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Rangeland Ecology and Management






Society for Range Management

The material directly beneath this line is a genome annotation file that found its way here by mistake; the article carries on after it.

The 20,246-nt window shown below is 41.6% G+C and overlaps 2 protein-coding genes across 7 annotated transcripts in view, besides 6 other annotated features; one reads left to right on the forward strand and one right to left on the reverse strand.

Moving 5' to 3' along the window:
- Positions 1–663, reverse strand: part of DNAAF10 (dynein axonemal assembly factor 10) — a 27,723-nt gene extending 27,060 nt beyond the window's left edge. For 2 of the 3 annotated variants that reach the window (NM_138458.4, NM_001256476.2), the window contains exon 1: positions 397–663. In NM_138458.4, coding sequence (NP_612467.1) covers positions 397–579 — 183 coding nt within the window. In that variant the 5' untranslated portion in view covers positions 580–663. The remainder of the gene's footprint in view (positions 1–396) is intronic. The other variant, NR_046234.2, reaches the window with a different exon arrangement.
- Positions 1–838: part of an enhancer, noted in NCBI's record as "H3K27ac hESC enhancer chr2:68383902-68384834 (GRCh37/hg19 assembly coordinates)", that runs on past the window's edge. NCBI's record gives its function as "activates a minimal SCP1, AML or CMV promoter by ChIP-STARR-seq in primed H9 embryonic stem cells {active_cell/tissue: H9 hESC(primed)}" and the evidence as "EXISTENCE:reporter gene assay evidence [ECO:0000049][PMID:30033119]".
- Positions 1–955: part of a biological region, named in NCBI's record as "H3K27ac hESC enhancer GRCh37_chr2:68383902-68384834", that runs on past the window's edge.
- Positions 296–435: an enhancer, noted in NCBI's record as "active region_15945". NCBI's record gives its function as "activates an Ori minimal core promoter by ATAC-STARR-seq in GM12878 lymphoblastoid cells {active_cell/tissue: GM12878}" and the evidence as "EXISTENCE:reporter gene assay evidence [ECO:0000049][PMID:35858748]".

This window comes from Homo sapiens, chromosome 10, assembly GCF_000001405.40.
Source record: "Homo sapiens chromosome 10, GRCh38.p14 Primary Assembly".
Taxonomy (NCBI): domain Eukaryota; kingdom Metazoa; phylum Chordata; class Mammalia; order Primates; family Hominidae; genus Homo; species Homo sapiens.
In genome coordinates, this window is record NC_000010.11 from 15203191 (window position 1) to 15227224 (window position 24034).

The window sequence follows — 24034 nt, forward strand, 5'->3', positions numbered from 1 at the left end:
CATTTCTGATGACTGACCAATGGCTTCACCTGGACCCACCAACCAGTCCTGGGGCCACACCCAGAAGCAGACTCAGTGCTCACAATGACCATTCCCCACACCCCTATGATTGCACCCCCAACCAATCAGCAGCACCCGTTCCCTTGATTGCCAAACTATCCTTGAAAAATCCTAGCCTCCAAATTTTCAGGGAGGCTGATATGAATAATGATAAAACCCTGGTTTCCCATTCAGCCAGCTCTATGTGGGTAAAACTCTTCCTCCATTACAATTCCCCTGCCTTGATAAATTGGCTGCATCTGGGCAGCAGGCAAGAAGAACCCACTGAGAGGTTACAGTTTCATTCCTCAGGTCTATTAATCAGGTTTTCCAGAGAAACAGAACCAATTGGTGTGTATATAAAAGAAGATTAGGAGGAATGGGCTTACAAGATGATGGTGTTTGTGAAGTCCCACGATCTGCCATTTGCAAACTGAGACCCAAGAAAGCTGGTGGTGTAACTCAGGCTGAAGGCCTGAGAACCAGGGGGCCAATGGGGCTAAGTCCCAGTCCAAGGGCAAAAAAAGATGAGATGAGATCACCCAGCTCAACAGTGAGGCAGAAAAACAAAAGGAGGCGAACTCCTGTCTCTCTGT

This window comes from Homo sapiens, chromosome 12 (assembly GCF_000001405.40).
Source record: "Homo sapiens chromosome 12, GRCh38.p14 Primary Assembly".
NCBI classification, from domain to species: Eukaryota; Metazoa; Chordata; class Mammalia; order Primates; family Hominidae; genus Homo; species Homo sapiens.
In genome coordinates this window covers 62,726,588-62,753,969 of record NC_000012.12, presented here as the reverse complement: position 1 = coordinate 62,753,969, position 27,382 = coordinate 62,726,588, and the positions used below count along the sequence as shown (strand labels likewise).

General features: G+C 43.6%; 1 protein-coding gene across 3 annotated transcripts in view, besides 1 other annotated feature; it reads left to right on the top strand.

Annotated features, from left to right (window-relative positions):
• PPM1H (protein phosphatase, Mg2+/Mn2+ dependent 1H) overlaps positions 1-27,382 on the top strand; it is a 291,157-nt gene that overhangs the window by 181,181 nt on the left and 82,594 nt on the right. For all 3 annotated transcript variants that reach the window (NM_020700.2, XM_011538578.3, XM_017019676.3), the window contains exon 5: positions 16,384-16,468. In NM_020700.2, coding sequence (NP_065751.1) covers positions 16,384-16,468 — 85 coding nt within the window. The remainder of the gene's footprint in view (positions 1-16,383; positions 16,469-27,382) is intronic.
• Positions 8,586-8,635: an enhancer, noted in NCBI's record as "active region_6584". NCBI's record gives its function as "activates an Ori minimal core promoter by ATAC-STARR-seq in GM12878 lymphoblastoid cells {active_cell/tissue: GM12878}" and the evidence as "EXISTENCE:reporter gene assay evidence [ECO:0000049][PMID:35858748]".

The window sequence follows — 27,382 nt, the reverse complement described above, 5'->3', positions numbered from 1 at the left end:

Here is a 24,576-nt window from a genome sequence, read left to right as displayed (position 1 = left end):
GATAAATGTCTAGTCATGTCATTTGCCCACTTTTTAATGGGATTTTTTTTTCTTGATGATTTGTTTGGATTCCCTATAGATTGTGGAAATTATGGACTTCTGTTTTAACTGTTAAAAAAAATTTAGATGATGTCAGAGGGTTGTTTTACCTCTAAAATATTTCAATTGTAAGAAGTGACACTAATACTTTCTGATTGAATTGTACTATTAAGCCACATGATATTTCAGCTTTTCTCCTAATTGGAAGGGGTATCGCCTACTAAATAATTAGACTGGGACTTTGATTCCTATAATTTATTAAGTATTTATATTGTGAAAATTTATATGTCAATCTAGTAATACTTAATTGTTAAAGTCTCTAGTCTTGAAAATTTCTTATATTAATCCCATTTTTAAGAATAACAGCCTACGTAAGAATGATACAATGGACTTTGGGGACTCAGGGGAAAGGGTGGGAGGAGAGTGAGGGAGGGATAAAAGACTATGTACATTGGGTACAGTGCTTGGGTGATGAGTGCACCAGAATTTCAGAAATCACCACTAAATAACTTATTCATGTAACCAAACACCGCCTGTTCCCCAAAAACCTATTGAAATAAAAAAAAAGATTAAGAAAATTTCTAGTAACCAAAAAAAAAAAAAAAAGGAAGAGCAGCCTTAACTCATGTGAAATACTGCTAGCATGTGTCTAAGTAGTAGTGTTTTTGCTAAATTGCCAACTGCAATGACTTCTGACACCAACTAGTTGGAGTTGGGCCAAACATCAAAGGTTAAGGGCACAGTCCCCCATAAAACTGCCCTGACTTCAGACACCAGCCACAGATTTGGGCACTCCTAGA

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The link between individual variation in resource selection (e.g., functional response) and fitness creates a foundation for understanding wildlife-habitat relationships. Although many anthropogenic activities adversely affect these relationships, it is largely unknown whether projects implemented to benefit wildlife populations actually achieve this outcome. For sagebrush (Artemisia spp.) obligate species such as the greater sage-grouse (Centrocercus urophasianus; sage-grouse), expansion of juniper (Juniperus spp.) and pinyon-pine (Pinus spp.; conifers) woodlands into sagebrush ecosystems has been identified as a conservation threat. This threat is intensified when a sagebrush ecosystem is bounded by naturally unsuitable habitats. As such, federal, state, and private land managers have implemented landscape-level management to remove conifers on thousands of hectares of sagebrush habitat across the western United States. Despite the scale of contemporary conifer treatments, little was previously known whether sage-grouse will occupy these manipulated landscapes and whether occupancy has consequences on fitness components. To address these questions, we monitored nest and brood success rates for 96 radio-marked sage-grouse from 2012-2015 that inhabited conifer-dominated landscapes in the Box Elder Sage-grouse Management Area in Utah where mechanical conifer removal projects were completed. We then linked sage-grouse resource selection to individual nest (n = 95) and brood (n = 56) success by incorporating random-slope Resource Selection Functions as explanatory predictors in a logistic brood success model. Using the novel approach of random slope covariates, we demonstrated that sage-grouse selected for nest and brooding sites closer to conifer removal areas and that the probability of individual nest and brood success declined (β = − 0.10 and β = − 0.74, respectively) as sage-grouse females selected sites farther from conifer removal areas. Our research provided the first evidence that mechanical conifer removal treatments can increase suitable available breeding habitats for female sage-grouse and that individuals who occupied these areas experienced enhanced nest and brood success.